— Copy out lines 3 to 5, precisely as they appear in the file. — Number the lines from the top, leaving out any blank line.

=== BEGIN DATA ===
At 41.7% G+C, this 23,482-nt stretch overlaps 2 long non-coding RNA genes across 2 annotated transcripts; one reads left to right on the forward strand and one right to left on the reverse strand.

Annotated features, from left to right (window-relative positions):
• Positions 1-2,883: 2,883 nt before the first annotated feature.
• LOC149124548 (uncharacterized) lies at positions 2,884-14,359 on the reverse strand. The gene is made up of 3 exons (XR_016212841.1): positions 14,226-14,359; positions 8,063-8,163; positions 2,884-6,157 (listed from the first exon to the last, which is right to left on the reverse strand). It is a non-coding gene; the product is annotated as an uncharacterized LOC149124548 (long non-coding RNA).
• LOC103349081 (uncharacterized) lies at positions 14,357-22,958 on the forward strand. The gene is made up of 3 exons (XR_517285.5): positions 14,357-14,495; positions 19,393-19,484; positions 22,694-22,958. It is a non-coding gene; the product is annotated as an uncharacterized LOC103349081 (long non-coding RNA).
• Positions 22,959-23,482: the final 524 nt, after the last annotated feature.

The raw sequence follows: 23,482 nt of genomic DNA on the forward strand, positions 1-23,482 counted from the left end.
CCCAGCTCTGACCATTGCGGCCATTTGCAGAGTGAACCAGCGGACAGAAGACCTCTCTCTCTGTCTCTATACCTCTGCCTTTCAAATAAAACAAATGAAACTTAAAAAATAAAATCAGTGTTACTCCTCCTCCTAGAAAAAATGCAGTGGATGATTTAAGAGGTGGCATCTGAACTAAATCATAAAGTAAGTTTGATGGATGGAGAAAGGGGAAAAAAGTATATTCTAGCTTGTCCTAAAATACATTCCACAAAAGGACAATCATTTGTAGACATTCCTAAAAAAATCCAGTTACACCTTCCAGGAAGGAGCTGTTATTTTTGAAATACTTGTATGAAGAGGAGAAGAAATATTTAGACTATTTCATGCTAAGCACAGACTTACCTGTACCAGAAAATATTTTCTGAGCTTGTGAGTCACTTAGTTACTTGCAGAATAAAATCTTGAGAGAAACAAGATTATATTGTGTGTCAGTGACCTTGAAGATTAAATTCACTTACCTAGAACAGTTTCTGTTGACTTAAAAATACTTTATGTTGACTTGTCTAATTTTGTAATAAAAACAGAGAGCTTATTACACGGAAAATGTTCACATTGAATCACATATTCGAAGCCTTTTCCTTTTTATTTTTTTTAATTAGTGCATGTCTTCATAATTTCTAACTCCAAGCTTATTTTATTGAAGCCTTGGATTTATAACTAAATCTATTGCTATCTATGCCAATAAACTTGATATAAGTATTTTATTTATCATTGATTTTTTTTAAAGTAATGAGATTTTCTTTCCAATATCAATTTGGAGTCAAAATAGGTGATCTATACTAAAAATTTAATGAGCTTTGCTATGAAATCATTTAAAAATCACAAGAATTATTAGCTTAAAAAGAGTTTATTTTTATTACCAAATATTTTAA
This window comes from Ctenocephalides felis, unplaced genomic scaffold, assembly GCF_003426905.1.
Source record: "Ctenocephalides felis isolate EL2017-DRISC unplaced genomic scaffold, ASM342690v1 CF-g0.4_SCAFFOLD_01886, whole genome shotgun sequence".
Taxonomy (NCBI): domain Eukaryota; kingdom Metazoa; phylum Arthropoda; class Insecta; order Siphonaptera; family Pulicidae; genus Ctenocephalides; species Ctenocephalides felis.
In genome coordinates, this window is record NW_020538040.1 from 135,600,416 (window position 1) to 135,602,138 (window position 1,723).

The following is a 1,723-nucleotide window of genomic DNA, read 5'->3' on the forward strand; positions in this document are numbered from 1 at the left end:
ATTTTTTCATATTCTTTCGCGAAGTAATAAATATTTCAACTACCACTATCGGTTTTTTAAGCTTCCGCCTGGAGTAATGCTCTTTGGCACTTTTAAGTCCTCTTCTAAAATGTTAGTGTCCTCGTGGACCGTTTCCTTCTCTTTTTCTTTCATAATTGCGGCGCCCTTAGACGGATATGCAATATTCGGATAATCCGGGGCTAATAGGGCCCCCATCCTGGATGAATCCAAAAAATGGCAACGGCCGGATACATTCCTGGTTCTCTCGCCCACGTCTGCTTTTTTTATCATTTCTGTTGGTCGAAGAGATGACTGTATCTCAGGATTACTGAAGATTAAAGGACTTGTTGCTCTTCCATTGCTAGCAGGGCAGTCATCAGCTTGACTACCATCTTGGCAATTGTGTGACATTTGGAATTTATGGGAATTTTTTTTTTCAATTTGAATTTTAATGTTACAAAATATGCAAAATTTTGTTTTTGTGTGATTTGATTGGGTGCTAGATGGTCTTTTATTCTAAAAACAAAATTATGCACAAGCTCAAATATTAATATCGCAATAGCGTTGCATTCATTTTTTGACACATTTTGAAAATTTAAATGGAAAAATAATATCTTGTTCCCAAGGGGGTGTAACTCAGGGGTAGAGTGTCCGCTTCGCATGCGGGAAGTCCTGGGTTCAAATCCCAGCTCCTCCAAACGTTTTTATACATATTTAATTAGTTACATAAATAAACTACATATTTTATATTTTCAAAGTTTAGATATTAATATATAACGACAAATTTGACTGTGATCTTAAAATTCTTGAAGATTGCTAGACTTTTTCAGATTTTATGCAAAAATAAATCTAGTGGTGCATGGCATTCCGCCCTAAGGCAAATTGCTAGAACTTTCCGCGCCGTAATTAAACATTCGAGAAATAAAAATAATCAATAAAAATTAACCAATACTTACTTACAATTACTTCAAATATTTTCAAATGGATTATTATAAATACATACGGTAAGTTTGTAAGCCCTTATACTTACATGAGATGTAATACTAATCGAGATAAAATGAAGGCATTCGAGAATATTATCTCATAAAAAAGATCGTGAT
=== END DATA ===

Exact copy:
• Positions 1-2,883: 2,883 nt before the first annotated feature.
• LOC149124548 (uncharacterized) lies at positions 2,884-14,359 on the reverse strand. The gene is made up of 3 exons (XR_016212841.1): positions 14,226-14,359; positions 8,063-8,163; positions 2,884-6,157 (listed from the first exon to the last, which is right to left on the reverse strand). It is a non-coding gene; the product is annotated as an uncharacterized LOC149124548 (long non-coding RNA).
• LOC103349081 (uncharacterized) lies at positions 14,357-22,958 on the forward strand. The gene is made up of 3 exons (XR_517285.5): positions 14,357-14,495; positions 19,393-19,484; positions 22,694-22,958. It is a non-coding gene; the product is annotated as an uncharacterized LOC103349081 (long non-coding RNA).